There's a feeling that Ricky Ponting's team has just gone too far in the aggressive way in which they play
BBC News Sydney correspondent Nick Bryant
Bucknor, 61, is the most experienced umpire in international cricket history, having stood in a record 120 Tests, and five World Cup finals.
Although there were decisions that went against Australia in Sydney, the Jamaican was guilty of two major errors against India that went on to have a major impact on the course of the match.
On the first day Australian all-rounder Andrew Symonds was incorrectly given not out on 30 before going on to making an unbeaten 162.
And on the last day, India's Rahul Dravid was wrongly given out when he was battling to save the game.
The ICC also announced that chief referee Ranjan Madugalle has been appointed to act as a mediator in the row between Australia captain Ricky Ponting and Anil Kumble.
After the Sydney defeat, an angry Kumble claimed that "only one team was playing within the spirit of the game".
And Speed said: "We are bringing Ranjan in as a facilitator in an effort to prevent any ill-feeling that may have been present at the Sydney Test from rolling over to Perth."
The actions of the Australian team in Sydney have led to fierce criticism back home, with Ponting's role in the game coming under intense scrutiny.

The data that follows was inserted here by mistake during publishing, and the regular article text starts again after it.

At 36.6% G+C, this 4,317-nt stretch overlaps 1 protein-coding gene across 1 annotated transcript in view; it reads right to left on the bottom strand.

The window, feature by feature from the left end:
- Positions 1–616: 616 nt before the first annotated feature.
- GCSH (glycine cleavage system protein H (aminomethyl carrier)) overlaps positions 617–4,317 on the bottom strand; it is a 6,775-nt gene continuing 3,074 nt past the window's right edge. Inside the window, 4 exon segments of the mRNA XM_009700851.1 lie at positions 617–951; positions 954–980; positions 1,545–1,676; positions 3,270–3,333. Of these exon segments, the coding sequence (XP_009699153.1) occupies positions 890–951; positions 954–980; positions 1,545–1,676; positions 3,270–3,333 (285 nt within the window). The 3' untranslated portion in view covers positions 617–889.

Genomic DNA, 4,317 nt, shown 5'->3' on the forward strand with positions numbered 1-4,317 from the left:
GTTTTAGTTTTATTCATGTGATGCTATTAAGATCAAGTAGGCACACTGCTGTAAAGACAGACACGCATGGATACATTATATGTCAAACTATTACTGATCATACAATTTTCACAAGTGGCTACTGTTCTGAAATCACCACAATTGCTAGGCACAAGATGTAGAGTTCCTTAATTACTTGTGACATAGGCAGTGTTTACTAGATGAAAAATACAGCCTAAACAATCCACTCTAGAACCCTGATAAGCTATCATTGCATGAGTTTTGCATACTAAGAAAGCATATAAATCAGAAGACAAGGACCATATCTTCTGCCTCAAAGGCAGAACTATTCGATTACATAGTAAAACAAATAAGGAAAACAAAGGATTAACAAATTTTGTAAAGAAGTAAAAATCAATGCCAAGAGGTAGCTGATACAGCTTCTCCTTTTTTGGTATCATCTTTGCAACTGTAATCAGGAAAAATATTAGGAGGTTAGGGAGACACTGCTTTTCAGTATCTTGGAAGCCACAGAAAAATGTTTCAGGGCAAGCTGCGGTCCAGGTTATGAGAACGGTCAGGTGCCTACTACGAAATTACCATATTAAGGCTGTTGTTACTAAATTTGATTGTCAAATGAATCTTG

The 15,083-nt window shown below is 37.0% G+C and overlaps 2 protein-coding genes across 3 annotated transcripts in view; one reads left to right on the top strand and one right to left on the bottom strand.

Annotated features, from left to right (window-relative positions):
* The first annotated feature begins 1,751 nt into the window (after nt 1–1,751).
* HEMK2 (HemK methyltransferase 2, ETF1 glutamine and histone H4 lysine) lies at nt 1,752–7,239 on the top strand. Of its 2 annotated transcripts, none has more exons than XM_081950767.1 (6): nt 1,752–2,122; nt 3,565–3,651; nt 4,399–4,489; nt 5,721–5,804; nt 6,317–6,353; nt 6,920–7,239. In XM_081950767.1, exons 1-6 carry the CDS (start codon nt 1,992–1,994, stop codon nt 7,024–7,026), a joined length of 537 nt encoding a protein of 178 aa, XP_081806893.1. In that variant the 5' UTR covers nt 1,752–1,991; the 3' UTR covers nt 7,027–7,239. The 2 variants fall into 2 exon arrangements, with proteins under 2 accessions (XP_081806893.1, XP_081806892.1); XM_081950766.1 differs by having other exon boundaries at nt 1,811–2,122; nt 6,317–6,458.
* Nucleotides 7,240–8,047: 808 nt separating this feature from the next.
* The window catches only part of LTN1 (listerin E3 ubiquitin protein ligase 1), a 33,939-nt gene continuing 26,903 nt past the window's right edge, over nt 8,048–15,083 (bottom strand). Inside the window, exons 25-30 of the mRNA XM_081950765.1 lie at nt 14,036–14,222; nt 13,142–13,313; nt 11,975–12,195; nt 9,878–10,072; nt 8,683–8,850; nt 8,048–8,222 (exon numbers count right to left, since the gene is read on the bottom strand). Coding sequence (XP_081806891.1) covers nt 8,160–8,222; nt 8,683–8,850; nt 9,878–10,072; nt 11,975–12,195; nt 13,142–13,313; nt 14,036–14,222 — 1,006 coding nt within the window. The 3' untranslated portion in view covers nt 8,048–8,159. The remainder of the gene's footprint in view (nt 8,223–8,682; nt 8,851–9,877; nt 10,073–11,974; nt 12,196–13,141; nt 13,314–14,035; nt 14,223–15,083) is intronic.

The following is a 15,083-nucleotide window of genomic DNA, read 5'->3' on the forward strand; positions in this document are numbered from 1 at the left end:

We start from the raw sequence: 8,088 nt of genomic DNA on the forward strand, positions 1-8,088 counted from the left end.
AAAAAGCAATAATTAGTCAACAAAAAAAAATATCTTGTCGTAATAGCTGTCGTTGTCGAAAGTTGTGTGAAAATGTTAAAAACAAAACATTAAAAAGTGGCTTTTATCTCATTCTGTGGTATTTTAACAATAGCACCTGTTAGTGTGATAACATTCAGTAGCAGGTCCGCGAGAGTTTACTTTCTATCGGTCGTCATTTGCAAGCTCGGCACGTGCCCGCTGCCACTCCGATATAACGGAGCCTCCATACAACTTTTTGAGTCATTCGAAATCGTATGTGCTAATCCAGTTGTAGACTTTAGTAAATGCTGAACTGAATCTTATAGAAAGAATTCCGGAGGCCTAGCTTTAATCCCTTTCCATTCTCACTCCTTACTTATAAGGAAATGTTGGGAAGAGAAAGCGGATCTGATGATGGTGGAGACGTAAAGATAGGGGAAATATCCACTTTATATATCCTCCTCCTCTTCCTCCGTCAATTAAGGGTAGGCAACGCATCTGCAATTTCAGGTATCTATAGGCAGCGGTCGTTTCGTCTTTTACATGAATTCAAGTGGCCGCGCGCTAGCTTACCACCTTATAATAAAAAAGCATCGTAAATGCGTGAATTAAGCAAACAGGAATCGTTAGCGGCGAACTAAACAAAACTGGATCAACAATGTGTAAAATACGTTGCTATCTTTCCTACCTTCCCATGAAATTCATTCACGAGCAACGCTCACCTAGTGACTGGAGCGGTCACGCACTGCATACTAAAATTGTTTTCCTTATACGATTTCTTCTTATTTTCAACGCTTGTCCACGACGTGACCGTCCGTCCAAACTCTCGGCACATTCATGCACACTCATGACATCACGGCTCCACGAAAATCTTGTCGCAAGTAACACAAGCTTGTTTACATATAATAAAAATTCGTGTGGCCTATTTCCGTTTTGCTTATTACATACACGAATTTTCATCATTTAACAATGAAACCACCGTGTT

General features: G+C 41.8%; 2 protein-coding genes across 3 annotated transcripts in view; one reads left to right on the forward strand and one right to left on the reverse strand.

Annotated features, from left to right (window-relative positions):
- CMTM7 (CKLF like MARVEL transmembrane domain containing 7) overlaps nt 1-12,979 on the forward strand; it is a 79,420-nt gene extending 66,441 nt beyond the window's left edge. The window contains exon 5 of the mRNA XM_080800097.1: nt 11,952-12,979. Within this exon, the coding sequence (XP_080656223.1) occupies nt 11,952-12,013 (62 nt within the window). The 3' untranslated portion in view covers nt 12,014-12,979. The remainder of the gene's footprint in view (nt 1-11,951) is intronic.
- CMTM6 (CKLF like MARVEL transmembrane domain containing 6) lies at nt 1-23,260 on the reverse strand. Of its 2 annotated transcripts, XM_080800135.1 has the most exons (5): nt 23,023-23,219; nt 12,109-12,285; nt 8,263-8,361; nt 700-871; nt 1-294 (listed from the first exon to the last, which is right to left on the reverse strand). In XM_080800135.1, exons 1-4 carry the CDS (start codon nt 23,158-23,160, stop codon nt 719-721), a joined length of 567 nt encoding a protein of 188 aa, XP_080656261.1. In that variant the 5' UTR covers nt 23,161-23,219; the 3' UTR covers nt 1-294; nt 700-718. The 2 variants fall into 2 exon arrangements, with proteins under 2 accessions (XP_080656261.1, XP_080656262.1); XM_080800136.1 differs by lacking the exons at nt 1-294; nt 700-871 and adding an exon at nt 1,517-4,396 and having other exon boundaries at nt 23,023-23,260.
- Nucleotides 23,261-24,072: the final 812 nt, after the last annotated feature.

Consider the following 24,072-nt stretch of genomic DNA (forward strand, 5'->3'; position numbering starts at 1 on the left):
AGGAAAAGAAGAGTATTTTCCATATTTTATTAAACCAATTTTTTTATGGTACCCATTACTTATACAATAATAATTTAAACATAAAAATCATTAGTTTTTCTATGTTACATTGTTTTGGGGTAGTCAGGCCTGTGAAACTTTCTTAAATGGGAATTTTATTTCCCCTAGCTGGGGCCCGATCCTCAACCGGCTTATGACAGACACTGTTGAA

The Sydney Morning Herald has called for Ponting to be dismissed, saying that Cricket Australia should not tolerate the "arrogant and abrasive conduct seen from the captain".
And an online poll in Australian newspaper the Daily Telegraph 79% of respondents said the team did not play in the true spirit of the game while 83% said Ponting was not a good ambassador for the game.
BBC News Sydney correspondent Nick Bryant said: "The Aussies love winning but they like winning well, and there's a feeling after 16 straight Test victories that Ricky Ponting's team has just gone too far in the aggressive way in which they play."
Steve Bucknor was a controversial figure in the Sydney Test
But Ponting has been defended by batsman Mike Hussey, who told the Daily Telegraph that the skipper "has got the full support of everyone in our team".
"I think he is the best captain I have played under," added Hussey. "We go out to play the game as hard as we can but also as fairly as we can. Ricky is very big on that."
Ponting has defended his decision to report Harbhajan during the second Test.
He told The Australian: "Over the past two years match referees have made it clear at the start of every series that it is the captain's responsibility to immediately report any form of racism from either the crowd or on the field.
"When I heard what had taken place with Andrew, I immediately informed the umpires and then left the field at the end of the over to inform our team manager, which is what we are instructed to do.
"Making this report is not something I wanted to do but something I had to do. I had nothing to gain personally from taking this action. I was doing the right thing by the game."